Meet the Filmmaker: Chris McClean

When the crew here at the London Surf / Film Festival came up with the concept for The Shorties, our aim was to create a springboard for UK talent, a vehicle to help push our homegrown filmmakers out onto the world stage. We have been blown away, not only by the standard and level of creativity of shorts entered, but also by the incredible coverage these films have received around the globe. The winner of 2011 Shorties, Uncommon Ideals, by Chris McClean and Mark Waters, has certainly made the rest of the surfing world sit up and take notice. The film has gone viral, been viewed in excess of 100,000 times and was shortlisted for both the Surfer Poll and Vimeo Awards in 2011. We caught up with Chris McClean to find out more about his award wining project.

Tell us about Uncommon Ideals and who was involved?

Uncommon Ideals is part of a project to document the experience and culture of surfing in and around the North Sea. As far from the traditional ideal of surfing as it’s possible to get, the North Sea’s cold, grey, windy waves and murky brown water can make surfing here a frustrating experience. And yet, hidden beneath its fickle and hostile exterior is a rich heritage of seafaring traditions, from the windswept, shifting sand-bars of the Netherlands to the rocky reefs and points of Norway’s craggy coast.

Uncommon Ideals is an interim project – a short/trailer to promote a future full-length feature, but we’ve been blown away by the response. It’s a collaboration that wouldn’t have been possible without everyone involved believing in it and dedicating their time. Dan Crockett’s poem gave us the title; actor Jeff Hordley (Emmerdale’s Cain Dingle) provided the dulcet tones (recorded by Will Evans); Lewis Arnold contributed footage filmed through rain and shine; UNKLE (who loved it enough to allow us to use their music); Mark Waters, expertly oversaw the cinematography and editing; Jez Goffin for his photographic stills; Dave Beckitt (from the Numbskulls blog) for producing a lovely little book to accompany the film; and myself, with the original vision… and, it was all paid for using my wife’s student loan (ouch!).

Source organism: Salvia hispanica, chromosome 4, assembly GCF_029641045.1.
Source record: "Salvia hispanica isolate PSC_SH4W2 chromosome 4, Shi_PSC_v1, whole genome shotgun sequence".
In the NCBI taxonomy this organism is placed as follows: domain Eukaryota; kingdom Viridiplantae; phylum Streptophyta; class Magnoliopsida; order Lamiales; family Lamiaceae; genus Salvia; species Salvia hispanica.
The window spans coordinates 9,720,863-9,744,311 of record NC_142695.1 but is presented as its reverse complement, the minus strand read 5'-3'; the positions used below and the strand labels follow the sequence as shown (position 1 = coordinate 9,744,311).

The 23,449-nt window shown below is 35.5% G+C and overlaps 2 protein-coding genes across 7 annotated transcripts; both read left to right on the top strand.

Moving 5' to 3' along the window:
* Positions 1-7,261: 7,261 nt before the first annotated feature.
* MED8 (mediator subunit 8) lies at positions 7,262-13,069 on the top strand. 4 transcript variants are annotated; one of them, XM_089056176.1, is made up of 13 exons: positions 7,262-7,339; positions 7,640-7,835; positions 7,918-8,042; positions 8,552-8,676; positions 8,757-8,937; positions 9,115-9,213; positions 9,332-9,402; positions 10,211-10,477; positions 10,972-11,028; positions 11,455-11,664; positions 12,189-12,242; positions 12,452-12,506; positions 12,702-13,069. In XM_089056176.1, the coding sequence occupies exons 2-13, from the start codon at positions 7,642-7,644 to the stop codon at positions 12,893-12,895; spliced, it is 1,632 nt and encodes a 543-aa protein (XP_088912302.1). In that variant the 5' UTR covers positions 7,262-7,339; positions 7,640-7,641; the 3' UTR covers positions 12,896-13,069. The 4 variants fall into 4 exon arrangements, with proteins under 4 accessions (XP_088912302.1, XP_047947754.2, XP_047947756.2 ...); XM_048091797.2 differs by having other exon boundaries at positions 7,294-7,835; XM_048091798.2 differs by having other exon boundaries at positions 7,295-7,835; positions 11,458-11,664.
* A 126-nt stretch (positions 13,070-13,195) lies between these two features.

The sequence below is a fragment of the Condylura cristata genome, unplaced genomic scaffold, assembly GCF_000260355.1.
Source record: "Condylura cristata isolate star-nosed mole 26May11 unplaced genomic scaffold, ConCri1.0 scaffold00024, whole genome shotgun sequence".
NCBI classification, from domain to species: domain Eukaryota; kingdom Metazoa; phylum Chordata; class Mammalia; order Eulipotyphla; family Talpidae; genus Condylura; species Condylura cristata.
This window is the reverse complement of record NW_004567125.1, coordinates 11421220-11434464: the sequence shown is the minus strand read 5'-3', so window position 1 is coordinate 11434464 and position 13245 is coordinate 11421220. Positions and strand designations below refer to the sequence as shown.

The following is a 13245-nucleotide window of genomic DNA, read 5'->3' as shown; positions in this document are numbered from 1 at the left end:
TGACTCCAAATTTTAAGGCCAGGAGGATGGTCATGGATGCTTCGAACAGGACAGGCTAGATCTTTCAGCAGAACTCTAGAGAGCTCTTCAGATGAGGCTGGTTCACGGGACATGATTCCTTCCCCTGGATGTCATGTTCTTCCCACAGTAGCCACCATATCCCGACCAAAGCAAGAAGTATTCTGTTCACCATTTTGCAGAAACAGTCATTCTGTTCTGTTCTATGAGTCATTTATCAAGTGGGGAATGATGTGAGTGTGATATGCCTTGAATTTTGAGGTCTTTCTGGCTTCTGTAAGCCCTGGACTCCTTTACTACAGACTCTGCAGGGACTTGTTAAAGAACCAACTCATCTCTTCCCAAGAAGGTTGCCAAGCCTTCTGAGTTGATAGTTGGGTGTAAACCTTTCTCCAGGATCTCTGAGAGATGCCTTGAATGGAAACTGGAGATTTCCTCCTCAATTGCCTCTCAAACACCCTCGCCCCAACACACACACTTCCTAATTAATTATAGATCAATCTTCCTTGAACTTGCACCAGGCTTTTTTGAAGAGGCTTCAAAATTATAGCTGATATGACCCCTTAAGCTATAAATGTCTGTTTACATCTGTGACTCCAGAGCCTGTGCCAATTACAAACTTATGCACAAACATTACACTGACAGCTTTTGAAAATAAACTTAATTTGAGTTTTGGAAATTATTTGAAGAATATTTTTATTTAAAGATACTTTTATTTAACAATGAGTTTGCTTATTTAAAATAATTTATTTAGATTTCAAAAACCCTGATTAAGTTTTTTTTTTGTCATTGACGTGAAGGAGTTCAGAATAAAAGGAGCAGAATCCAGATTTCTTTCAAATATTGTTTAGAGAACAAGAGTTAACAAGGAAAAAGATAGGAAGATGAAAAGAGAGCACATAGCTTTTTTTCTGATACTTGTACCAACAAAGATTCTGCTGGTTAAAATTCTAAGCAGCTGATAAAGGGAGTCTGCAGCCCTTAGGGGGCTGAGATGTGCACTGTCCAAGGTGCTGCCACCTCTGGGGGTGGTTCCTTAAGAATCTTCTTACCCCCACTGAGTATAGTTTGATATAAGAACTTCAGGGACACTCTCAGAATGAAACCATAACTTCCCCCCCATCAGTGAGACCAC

How are you hoping to build on this success?

There’s an incredible story to tell about the North Sea, a story of interesting characters and world-class waves, dramatic coastlines and meteorological extremes. It hasn’t really been told yet – not the way that we want to tell it anyway – and by way of this short film and the success it received at the film festival, hopefully we can get the exposure and funding needed to turn it from concept to reality, and create a full-length film.

How does it feel to have won the LS/FF Shortie of the Year?

We’re all completely stoked. There were some really strong entries from the cream of UK surf-film making, and so to win is a real honour. I sense a real buzz from the other guys too, and a growing belief that we can make this project happen.

You’ve set the benchmark pretty high – what advice would you have for people entering the Shortie of the Year in 2012?

Don’t be afraid to stick your neck on the line and do something you really believe in. Aim high. I never in a million years imagined UNKLE would give us a release on their music, or that we’d have a renowned actor doing the voice over. Sometimes the best projects are right on your doorstep. There are countless surf films, all depicting the endless pursuit of perfect waves. We just wanted to tell a story, and do it in our own way.